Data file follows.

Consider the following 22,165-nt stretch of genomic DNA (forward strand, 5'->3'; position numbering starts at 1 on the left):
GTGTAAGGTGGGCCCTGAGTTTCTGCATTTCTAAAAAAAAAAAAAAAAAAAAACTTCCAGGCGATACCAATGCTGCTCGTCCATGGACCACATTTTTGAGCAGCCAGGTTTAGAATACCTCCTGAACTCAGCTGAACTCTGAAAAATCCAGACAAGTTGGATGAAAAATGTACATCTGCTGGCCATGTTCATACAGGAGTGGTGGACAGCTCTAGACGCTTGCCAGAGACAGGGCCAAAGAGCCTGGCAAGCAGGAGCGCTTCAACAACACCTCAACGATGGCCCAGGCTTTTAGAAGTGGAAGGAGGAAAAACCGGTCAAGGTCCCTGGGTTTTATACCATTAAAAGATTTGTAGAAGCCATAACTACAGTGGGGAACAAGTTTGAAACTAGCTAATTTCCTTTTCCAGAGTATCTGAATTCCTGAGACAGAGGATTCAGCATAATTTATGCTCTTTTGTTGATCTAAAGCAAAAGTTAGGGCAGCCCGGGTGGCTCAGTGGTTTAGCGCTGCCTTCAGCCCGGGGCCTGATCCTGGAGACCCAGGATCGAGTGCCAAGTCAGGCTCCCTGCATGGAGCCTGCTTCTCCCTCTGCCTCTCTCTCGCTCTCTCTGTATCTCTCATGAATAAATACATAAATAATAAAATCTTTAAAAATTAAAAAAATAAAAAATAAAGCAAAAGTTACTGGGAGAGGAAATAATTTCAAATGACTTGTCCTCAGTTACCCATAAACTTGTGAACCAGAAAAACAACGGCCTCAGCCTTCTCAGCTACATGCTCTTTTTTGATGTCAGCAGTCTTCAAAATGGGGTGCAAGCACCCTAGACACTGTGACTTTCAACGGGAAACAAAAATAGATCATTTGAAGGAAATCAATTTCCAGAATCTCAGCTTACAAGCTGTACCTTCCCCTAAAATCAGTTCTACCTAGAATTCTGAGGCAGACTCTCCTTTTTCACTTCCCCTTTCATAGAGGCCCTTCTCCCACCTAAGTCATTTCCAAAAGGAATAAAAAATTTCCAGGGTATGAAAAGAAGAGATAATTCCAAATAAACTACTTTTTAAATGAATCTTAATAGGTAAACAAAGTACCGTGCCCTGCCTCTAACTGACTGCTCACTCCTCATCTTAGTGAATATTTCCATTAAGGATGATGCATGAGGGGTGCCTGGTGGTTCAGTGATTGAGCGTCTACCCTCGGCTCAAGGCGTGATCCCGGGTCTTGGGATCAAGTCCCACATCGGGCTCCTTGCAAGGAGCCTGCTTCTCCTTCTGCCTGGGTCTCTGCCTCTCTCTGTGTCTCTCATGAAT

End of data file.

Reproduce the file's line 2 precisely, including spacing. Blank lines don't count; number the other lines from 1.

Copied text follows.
GTGTAAGGTGGGCCCTGAGTTTCTGCATTTCTAAAAAAAAAAAAAAAAAAAAACTTCCAGGCGATACCAATGCTGCTCGTCCATGGACCACATTTTTGAGCAGCCAGGTTTAGAATACCTCCTGAACTCAGCTGAACTCTGAAAAATCCAGACAAGTTGGATGAAAAATGTACATCTGCTGGCCATGTTCATACAGGAGTGGTGGACAGCTCTAGACGCTTGCCAGAGACAGGGCCAAAGAGCCTGGCAAGCAGGAGCGCTTCAACAACACCTCAACGATGGCCCAGGCTTTTAGAAGTGGAAGGAGGAAAAACCGGTCAAGGTCCCTGGGTTTTATACCATTAAAAGATTTGTAGAAGCCATAACTACAGTGGGGAACAAGTTTGAAACTAGCTAATTTCCTTTTCCAGAGTATCTGAATTCCTGAGACAGAGGATTCAGCATAATTTATGCTCTTTTGTTGATCTAAAGCAAAAGTTAGGGCAGCCCGGGTGGCTCAGTGGTTTAGCGCTGCCTTCAGCCCGGGGCCTGATCCTGGAGACCCAGGATCGAGTGCCAAGTCAGGCTCCCTGCATGGAGCCTGCTTCTCCCTCTGCCTCTCTCTCGCTCTCTCTGTATCTCTCATGAATAAATACATAAATAATAAAATCTTTAAAAATTAAAAAAATAAAAAATAAAGCAAAAGTTACTGGGAGAGGAAATAATTTCAAATGACTTGTCCTCAGTTACCCATAAACTTGTGAACCAGAAAAACAACGGCCTCAGCCTTCTCAGCTACATGCTCTTTTTTGATGTCAGCAGTCTTCAAAATGGGGTGCAAGCACCCTAGACACTGTGACTTTCAACGGGAAACAAAAATAGATCATTTGAAGGAAATCAATTTCCAGAATCTCAGCTTACAAGCTGTACCTTCCCCTAAAATCAGTTCTACCTAGAATTCTGAGGCAGACTCTCCTTTTTCACTTCCCCTTTCATAGAGGCCCTTCTCCCACCTAAGTCATTTCCAAAAGGAATAAAAAATTTCCAGGGTATGAAAAGAAGAGATAATTCCAAATAAACTACTTTTTAAATGAATCTTAATAGGTAAACAAAGTACCGTGCCCTGCCTCTAACTGACTGCTCACTCCTCATCTTAGTGAATATTTCCATTAAGGATGATGCATGAGGGGTGCCTGGTGGTTCAGTGATTGAGCGTCTACCCTCGGCTCAAGGCGTGATCCCGGGTCTTGGGATCAAGTCCCACATCGGGCTCCTTGCAAGGAGCCTGCTTCTCCTTCTGCCTGGGTCTCTGCCTCTCTCTGTGTCTCTCATGAAT